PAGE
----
On to the changes in this update.  As mentioned, the title has been altered a bit by adding ‘Continuity of Operations’.  While it doesn’t say so, I’m guessing that some government-types may have approached NFPA 1600 a bit skeptically thinking that it was really intended for the private sector.  The thing is, business continuity is a specific function within emergency management, but largely follows many of the same processes, just with a particular focus.

Within the standard, the early section titled ‘The Origin and Development of NFPA 1600’ summarizes the evolution of the standard, and provides some information on the changes to the 2016 update.  They mention that “The purpose of the standard has been changed to reflect the Committee’s decision to emphasize that the standard provides fundamental criteria for preparedness and that the program addresses prevention, mitigation, response, continuity, and recovery.  In other words, “preparedness” is no longer just an element of the program – it is the program.” That perspective on preparedness is a great continued evolution of the concept within emergency management.  While the standard in emergency management used to be the emergency management cycle with preparedness as one phase, that is thankfully beginning to go away (although it’s still seen out there way too much for my taste).

old em cycle

The Old Emergency Management Cycle – DON’T USE THIS ANYMORE!

The truth is preparedness permeates everything we do – all phases (or mission areas) of emergency management.  That’s why there are five mission areas identified in the National Preparedness Goal (Protection, Prevention, Response, Mitigation, and Recovery).  Where is preparedness?  It’s the root of the document (literally… it’s in the name of the document).  Preparedness is addressed for each mission area.  We must prepare to protect, prepare to prevent, prepare to respond, prepare to mitigate, and prepare to recover.

As usual, I digress…

Back to NFPA 1600.  This 2016 update includes language within “crisis management planning to include issues that threaten the reputation of and the strategic and intangible elements of the entity as a result of an event or series of events…”.  Smart move.  These elements of crisis management are something we see in both the public and private sector and certainly should be addressed.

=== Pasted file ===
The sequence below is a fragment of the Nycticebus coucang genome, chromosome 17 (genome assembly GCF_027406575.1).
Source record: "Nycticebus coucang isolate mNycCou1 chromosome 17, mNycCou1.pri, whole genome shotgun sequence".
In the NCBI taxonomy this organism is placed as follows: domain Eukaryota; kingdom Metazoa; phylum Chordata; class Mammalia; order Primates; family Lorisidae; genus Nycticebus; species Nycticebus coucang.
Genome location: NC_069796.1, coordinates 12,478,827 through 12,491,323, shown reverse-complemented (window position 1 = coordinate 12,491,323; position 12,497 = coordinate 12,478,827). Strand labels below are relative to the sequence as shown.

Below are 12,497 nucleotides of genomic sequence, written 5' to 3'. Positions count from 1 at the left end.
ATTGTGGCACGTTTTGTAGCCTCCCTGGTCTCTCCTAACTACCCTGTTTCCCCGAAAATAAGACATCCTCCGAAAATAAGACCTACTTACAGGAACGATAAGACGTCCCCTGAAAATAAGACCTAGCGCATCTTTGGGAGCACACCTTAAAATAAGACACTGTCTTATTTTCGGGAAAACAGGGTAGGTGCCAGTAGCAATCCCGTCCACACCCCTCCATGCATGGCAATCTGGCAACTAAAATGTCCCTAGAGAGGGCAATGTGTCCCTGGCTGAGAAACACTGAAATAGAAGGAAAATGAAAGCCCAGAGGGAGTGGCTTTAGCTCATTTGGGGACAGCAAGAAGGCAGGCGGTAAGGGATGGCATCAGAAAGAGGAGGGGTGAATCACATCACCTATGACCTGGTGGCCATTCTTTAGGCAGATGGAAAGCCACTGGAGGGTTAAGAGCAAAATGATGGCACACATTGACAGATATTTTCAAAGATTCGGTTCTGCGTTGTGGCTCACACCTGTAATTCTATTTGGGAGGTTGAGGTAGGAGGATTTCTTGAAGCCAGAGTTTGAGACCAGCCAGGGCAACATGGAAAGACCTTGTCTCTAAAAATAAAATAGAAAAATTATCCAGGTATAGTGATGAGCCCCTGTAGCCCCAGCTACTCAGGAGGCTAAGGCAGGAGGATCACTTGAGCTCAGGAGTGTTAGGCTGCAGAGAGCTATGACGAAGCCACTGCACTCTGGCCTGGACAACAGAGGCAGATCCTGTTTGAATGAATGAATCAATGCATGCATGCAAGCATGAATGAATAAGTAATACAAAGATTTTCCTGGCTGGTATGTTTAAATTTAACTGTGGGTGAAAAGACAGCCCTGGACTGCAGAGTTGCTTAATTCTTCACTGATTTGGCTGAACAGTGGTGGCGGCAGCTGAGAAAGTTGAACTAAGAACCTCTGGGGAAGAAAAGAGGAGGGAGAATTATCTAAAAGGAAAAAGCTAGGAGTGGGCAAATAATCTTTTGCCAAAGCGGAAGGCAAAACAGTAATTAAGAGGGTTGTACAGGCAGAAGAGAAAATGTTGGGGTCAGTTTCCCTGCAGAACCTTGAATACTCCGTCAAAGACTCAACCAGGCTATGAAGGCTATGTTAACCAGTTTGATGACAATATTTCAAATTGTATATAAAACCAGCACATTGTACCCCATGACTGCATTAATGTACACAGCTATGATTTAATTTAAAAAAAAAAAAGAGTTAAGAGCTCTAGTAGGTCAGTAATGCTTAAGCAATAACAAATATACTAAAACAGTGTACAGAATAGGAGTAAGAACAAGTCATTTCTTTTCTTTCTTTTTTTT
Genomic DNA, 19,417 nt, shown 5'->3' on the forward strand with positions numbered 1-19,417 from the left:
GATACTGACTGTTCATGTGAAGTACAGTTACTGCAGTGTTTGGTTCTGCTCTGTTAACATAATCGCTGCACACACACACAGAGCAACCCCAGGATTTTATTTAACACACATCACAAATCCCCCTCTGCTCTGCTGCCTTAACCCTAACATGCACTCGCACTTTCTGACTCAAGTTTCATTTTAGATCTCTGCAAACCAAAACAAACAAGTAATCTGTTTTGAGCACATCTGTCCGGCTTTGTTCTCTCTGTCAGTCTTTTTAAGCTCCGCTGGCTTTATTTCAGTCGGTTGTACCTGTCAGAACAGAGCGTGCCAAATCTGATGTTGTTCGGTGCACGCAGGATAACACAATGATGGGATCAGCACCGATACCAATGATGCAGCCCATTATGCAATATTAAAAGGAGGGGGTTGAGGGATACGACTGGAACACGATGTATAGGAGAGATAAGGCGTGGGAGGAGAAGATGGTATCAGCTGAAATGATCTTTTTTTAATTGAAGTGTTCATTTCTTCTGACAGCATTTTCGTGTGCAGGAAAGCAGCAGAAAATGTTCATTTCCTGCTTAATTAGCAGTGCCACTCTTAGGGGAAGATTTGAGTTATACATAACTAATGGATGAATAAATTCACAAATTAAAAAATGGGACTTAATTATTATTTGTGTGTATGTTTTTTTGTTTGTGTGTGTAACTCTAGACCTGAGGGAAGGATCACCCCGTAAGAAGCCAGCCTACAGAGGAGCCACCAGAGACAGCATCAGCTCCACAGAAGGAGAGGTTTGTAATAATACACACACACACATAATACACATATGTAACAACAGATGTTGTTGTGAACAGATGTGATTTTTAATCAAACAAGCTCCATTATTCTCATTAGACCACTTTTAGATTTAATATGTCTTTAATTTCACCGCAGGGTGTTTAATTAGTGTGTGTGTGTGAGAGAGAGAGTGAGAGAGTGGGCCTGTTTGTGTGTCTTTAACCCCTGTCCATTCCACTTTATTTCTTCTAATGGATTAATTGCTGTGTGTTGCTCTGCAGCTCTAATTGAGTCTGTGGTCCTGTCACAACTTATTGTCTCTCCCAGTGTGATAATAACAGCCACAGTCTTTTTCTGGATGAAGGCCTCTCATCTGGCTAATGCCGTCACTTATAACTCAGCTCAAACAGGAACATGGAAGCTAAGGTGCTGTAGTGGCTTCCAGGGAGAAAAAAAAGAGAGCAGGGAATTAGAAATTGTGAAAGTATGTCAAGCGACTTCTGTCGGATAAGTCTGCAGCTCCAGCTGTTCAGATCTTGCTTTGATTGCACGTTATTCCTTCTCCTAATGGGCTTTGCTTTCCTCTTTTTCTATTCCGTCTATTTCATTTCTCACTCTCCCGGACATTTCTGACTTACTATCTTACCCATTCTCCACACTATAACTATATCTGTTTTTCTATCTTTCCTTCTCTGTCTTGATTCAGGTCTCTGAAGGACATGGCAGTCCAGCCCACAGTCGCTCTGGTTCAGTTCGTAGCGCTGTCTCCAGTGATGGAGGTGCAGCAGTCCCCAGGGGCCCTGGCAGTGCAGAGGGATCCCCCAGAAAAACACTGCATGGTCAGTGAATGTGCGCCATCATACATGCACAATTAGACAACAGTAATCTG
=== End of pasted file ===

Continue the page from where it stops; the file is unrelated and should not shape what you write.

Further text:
Since business continuity does remain a focus element of the standard, they have continued to enhance those aspects.  As such, they have included information on supply chain risk and information security within the document.  When considering business continuity, we can’t just look at our own operations.  The vulnerabilities of other organizations can certainly impact us, so examining supply chain vulnerabilities is wise.  As for information security, we have seen plenty of internal and external cybersecurity issues to justify that.  Although a bit late, I’m glad the NFPA is keeping up with technology and current trends and hazards.  They have also rewritten much of the business impact analysis section (within Chapter 5) to address continuity planning and recovery planning, with a specific differentiation between the two.

Lastly, they have added Annex C, a small business preparedness guide (good move NFPA!), and have added material on addressing the needs of persons with access and functional needs, as well as adding some information on the role of social media in crisis communications plans.

These are all positive changes for the NFPA 1600 standard.  I encourage everyone who is part of an emergency management program to take a look at it and see what it has to offer.  It’s good guidance and will probably provide some good ideas for helping you grow and maintain an impactful program.

For those interested, I have a couple of past articles on standards in emergency management:

Standards in Emergency Management Programs

Business Continuity and Emergency Management Standards and Requirements

 

© 2016 – Timothy Riecker

Emergency Preparedness Solutions, LLCWe are your Partner in Preparedness!

Business Continuity and Emergency Management Standards and Requirements

When building a business continuity or emergency management program – or the foundation of that program in a business continuity or emergency management plan – there is a lot of research that needs to be performed before much work can even begin.  Some of the most critical research is the identification of the standards and requirements which apply to your program/plan.  Note a significant difference in terminology between requirement and standard.  Requirements are generally items that are in passed into law or included in regulation.  Standards are typically developed by standards organizations or accrediting bodies and are generally looked upon as best practices within an industry.  Standards are also more likely to be regularly updated whereas requirements (laws) are generally updated on a less often basis.